The first word out of Yordano Ventura’s mouth appeared to be an expletive. The second was inconsequential, because the chain reaction had already begun. Ventura would contend later that White Sox outfielder Adam Eaton yelled at him first, but the order of operations did not alter the outcome. The fuse was lit and kindling laid weeks ago would soon catch fire.
“That’s when all hell broke loose,” manager Ned Yost said.
In the seventh inning of a 3-2 victory at U.S. Cellular Field, the Royals brawled with the White Sox in an incident that cleared both benches, left dozens of bruises, resulted in five ejections and injected actual violence into an already contentious season. In the fiercest exchange, Lorenzo Cain traded blows with Chicago pitcher Jeff Samardzija as all 50 members of both clubs tussled on the diamond.
The game didn’t end for another five innings. Eric Hosmer ripped a double to plate backup outfielder Jarrod Dyson in the 13th. Dyson was only in the game because Cain had been tossed. The crowd had thinned to the hearty few willing to brave the cold. The fisticuffs had long since usurped the score, and Yost had already counseled Ventura on the consequences of his temper.
Thursday continued a pattern with Ventura. He jawed with Los Angeles Angels superstar Mike Trout at Angel Stadium of Anaheim during his second start. He smoked Oakland third baseman Brett Lawrie with a 99-mph fastball and was ejected in his last outing. Major League Baseball officiials elected only to fine him for the latter incident. They may be less lenient about Thursday.
“He recognizes that some of his actions are putting him in a less than favorable light, as well as the team, which is very important to him,” said Jeremy Guthrie, who translated for Ventura. “So he wants to work on it, and be better. It’s something he needs to work on.”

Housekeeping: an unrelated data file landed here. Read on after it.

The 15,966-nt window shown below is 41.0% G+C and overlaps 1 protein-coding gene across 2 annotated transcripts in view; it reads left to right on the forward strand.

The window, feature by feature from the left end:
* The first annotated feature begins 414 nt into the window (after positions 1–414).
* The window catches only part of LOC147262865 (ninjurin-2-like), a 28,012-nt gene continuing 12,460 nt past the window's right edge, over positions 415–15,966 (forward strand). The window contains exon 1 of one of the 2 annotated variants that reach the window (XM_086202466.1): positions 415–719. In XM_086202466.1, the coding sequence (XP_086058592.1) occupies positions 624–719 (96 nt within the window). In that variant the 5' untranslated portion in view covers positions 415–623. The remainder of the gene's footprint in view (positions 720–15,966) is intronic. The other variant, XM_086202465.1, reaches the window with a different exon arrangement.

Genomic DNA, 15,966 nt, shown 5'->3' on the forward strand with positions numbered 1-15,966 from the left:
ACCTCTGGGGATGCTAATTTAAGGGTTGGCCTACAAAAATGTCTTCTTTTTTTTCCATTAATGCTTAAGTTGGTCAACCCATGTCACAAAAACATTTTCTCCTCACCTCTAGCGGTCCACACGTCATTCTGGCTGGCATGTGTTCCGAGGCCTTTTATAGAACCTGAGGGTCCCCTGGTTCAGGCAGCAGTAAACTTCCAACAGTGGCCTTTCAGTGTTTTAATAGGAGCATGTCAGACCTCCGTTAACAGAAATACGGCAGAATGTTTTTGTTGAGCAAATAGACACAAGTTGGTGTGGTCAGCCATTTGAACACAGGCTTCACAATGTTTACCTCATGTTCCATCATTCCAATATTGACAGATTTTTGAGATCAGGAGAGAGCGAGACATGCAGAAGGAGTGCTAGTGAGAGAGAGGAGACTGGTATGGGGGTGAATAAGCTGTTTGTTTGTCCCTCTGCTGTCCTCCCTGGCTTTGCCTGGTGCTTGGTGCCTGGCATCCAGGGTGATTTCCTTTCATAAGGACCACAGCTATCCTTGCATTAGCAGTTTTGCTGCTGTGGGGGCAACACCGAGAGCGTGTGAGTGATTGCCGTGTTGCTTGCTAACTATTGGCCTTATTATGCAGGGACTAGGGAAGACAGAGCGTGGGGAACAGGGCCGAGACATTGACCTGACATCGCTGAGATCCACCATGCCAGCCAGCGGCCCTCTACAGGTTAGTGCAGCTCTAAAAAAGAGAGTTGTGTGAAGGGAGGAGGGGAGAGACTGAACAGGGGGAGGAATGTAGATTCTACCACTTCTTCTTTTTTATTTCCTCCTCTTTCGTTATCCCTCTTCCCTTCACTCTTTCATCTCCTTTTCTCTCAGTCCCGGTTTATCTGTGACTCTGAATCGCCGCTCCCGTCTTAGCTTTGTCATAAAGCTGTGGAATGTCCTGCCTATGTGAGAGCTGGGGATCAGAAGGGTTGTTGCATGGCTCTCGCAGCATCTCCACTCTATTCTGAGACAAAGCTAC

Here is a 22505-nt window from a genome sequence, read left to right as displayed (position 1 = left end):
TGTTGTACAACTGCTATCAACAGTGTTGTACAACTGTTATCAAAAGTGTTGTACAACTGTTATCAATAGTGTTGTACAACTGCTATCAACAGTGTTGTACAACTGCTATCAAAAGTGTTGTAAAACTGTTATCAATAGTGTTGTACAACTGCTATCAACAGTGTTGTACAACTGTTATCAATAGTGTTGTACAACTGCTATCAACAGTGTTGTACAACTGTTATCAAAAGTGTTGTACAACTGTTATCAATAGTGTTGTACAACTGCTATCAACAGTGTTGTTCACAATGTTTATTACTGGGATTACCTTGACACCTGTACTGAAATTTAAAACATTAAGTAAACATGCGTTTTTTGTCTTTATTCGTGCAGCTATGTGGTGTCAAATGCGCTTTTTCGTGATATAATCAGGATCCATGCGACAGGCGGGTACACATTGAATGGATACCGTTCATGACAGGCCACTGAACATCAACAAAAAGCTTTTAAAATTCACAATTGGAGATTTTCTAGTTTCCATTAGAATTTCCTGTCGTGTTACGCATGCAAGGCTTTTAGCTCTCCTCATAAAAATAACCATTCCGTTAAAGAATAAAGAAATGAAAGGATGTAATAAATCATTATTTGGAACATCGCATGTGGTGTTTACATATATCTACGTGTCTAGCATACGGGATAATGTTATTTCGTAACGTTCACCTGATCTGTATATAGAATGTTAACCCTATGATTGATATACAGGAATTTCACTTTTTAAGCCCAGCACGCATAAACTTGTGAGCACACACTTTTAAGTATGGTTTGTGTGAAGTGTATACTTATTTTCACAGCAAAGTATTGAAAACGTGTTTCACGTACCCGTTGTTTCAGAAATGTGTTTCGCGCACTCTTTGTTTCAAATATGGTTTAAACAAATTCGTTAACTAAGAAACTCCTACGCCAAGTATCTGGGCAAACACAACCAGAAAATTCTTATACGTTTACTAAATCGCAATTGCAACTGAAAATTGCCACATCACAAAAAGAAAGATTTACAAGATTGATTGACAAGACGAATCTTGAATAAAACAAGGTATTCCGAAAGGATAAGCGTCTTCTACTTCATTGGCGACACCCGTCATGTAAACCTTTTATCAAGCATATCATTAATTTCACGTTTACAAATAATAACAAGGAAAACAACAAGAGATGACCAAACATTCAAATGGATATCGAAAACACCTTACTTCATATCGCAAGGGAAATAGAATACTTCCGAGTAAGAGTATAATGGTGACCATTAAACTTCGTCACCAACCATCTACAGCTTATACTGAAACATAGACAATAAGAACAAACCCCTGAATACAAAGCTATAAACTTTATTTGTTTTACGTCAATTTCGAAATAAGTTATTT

In the aftermath, the Royals toasted another victory and their 12-4 record, the best in the American League. Yost wore a hat covered in dirt after he fell to the ground during the fight. His players conducted their elaborate post-game celebrations with booming rock music. They howled at the replays of the fracas. They applauded 56-year-old third-base coach Mike Jirschele for absorbing a blow from Samardzija.
“We’re going to back our teammates, regardless,” Cain said. “That’s what we do. We’re a family in here.”
That was inside the clubhouse. Outside the room, analysts on television networks and pontificators on social media once more rushed to excoriate the club for their role in another brouhaha. The Royals appeared to have escaped the storm that swirled around their club after last weekend’s row with Oakland. Now another, more serious incident has engulfed them. More suspensions could follow in the coming days.
At the end of the fight, Cain and Samardzija were tossed, along with Ventura, White Sox starter Chris Sale and Royals pitcher Edinson Volquez. For the third consecutive game, Ventura triggered an on-field incident. He expressed contrition after the game and admitted he allowed his temper to best him.
“The last three outings, his emotions have spilled over,” Guthrie said, again translating for Ventura. “They’ve gotten the better of him. He’s an emotional pitcher. But he needs to work on controlling them, moving forward. He certainly wants to avoid the results, in terms of the way the outings have ended.”
The two clubs had already traded words and a pair of hit-by-pitches when Eaton came to bat in the bottom of the seventh. He smacked a comebacker at Ventura. As Ventura fielded the ball, his motion shuttled him toward Eaton. This prompted Eaton to yell at Ventura. Ventura responded with a two-word phrase that is considered unprintable.
“Ventura is a heck of a competitor,” Eaton said later. “I respect the heck out of him and everyone behind him. I’m a competitor as well. Sometimes boys will be boys and I think that was a situation where we had some excitement.”
Eaton turned to confront Ventura. The umpires separated both. Mike Moustakas rushed to remove Ventura from the fray as the dugouts and bullpens emptied.